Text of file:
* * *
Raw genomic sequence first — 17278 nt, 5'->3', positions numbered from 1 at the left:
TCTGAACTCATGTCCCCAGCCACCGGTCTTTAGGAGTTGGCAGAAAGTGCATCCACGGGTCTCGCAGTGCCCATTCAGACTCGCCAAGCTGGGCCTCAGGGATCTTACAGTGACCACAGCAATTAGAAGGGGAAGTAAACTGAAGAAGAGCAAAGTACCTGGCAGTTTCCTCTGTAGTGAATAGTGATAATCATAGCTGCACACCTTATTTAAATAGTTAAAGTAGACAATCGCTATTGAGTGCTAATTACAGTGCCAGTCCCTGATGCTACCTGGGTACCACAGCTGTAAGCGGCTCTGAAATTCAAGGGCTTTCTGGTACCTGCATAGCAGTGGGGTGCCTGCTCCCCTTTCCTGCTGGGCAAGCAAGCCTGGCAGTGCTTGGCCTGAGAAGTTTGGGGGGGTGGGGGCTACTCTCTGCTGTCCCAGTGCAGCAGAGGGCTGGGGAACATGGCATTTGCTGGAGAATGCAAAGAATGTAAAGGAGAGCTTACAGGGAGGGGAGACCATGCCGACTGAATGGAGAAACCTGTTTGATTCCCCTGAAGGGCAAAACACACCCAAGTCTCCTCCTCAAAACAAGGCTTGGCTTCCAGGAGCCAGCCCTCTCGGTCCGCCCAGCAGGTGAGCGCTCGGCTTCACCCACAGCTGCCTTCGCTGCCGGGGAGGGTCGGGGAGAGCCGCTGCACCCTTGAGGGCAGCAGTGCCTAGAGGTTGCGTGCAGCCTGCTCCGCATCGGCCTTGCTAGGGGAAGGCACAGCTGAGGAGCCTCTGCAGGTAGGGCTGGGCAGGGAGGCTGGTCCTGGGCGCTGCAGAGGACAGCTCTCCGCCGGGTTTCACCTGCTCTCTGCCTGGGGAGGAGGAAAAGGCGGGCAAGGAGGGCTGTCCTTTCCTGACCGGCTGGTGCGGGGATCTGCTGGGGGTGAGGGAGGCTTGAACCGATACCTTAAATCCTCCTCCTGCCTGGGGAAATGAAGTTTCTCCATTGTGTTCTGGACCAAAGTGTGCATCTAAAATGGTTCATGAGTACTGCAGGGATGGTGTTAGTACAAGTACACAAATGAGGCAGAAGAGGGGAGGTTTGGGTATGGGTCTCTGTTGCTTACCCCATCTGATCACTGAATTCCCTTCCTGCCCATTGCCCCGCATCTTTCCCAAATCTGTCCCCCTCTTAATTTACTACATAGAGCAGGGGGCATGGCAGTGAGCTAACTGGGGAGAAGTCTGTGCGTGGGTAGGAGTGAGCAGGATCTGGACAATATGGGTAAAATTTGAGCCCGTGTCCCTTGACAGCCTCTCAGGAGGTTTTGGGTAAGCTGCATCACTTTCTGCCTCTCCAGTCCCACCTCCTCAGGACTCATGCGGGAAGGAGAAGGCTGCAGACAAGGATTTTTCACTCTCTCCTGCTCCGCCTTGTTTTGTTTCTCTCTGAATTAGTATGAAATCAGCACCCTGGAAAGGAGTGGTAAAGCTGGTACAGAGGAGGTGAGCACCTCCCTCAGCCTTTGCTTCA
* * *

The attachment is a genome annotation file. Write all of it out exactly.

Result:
Raw genomic sequence first — 17278 nt, 5'->3', positions numbered from 1 at the left:
TCTGAACTCATGTCCCCAGCCACCGGTCTTTAGGAGTTGGCAGAAAGTGCATCCACGGGTCTCGCAGTGCCCATTCAGACTCGCCAAGCTGGGCCTCAGGGATCTTACAGTGACCACAGCAATTAGAAGGGGAAGTAAACTGAAGAAGAGCAAAGTACCTGGCAGTTTCCTCTGTAGTGAATAGTGATAATCATAGCTGCACACCTTATTTAAATAGTTAAAGTAGACAATCGCTATTGAGTGCTAATTACAGTGCCAGTCCCTGATGCTACCTGGGTACCACAGCTGTAAGCGGCTCTGAAATTCAAGGGCTTTCTGGTACCTGCATAGCAGTGGGGTGCCTGCTCCCCTTTCCTGCTGGGCAAGCAAGCCTGGCAGTGCTTGGCCTGAGAAGTTTGGGGGGGTGGGGGCTACTCTCTGCTGTCCCAGTGCAGCAGAGGGCTGGGGAACATGGCATTTGCTGGAGAATGCAAAGAATGTAAAGGAGAGCTTACAGGGAGGGGAGACCATGCCGACTGAATGGAGAAACCTGTTTGATTCCCCTGAAGGGCAAAACACACCCAAGTCTCCTCCTCAAAACAAGGCTTGGCTTCCAGGAGCCAGCCCTCTCGGTCCGCCCAGCAGGTGAGCGCTCGGCTTCACCCACAGCTGCCTTCGCTGCCGGGGAGGGTCGGGGAGAGCCGCTGCACCCTTGAGGGCAGCAGTGCCTAGAGGTTGCGTGCAGCCTGCTCCGCATCGGCCTTGCTAGGGGAAGGCACAGCTGAGGAGCCTCTGCAGGTAGGGCTGGGCAGGGAGGCTGGTCCTGGGCGCTGCAGAGGACAGCTCTCCGCCGGGTTTCACCTGCTCTCTGCCTGGGGAGGAGGAAAAGGCGGGCAAGGAGGGCTGTCCTTTCCTGACCGGCTGGTGCGGGGATCTGCTGGGGGTGAGGGAGGCTTGAACCGATACCTTAAATCCTCCTCCTGCCTGGGGAAATGAAGTTTCTCCATTGTGTTCTGGACCAAAGTGTGCATCTAAAATGGTTCATGAGTACTGCAGGGATGGTGTTAGTACAAGTACACAAATGAGGCAGAAGAGGGGAGGTTTGGGTATGGGTCTCTGTTGCTTACCCCATCTGATCACTGAATTCCCTTCCTGCCCATTGCCCCGCATCTTTCCCAAATCTGTCCCCCTCTTAATTTACTACATAGAGCAGGGGGCATGGCAGTGAGCTAACTGGGGAGAAGTCTGTGCGTGGGTAGGAGTGAGCAGGATCTGGACAATATGGGTAAAATTTGAGCCCGTGTCCCTTGACAGCCTCTCAGGAGGTTTTGGGTAAGCTGCATCACTTTCTGCCTCTCCAGTCCCACCTCCTCAGGACTCATGCGGGAAGGAGAAGGCTGCAGACAAGGATTTTTCACTCTCTCCTGCTCCGCCTTGTTTTGTTTCTCTCTGAATTAGTATGAAATCAGCACCCTGGAAAGGAGTGGTAAAGCTGGTACAGAGGAGGTGAGCACCTCCCTCAGCCTTTGCTTCA